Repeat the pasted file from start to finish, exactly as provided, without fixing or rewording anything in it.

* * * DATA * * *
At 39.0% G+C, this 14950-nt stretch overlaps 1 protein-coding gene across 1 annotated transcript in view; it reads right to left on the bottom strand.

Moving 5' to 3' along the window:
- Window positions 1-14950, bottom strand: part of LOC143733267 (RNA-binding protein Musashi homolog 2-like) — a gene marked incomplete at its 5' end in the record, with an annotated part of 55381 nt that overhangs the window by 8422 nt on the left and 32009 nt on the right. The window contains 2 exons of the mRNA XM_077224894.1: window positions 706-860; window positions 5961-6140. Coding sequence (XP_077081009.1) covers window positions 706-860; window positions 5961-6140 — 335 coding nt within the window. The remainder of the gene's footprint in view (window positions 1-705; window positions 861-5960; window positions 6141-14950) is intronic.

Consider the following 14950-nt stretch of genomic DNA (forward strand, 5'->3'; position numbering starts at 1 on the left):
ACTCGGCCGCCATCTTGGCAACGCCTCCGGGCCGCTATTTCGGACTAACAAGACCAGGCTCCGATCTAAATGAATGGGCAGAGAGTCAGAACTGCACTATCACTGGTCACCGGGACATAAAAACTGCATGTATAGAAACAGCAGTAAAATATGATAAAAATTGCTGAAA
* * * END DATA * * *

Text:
At 39.0% G+C, this 14950-nt stretch overlaps 1 protein-coding gene across 1 annotated transcript in view; it reads right to left on the bottom strand.

Moving 5' to 3' along the window:
- Window positions 1-14950, bottom strand: part of LOC143733267 (RNA-binding protein Musashi homolog 2-like) — a gene marked incomplete at its 5' end in the record, with an annotated part of 55381 nt that overhangs the window by 8422 nt on the left and 32009 nt on the right. The window contains 2 exons of the mRNA XM_077224894.1: window positions 706-860; window positions 5961-6140. Coding sequence (XP_077081009.1) covers window positions 706-860; window positions 5961-6140 — 335 coding nt within the window. The remainder of the gene's footprint in view (window positions 1-705; window positions 861-5960; window positions 6141-14950) is intronic.

Consider the following 14950-nt stretch of genomic DNA (forward strand, 5'->3'; position numbering starts at 1 on the left):
ACTCGGCCGCCATCTTGGCAACGCCTCCGGGCCGCTATTTCGGACTAACAAGACCAGGCTCCGATCTAAATGAATGGGCAGAGAGTCAGAACTGCACTATCACTGGTCACCGGGACATAAAAACTGCATGTATAGAAACAGCAGTAAAATATGATAAAAATTGCTGAAA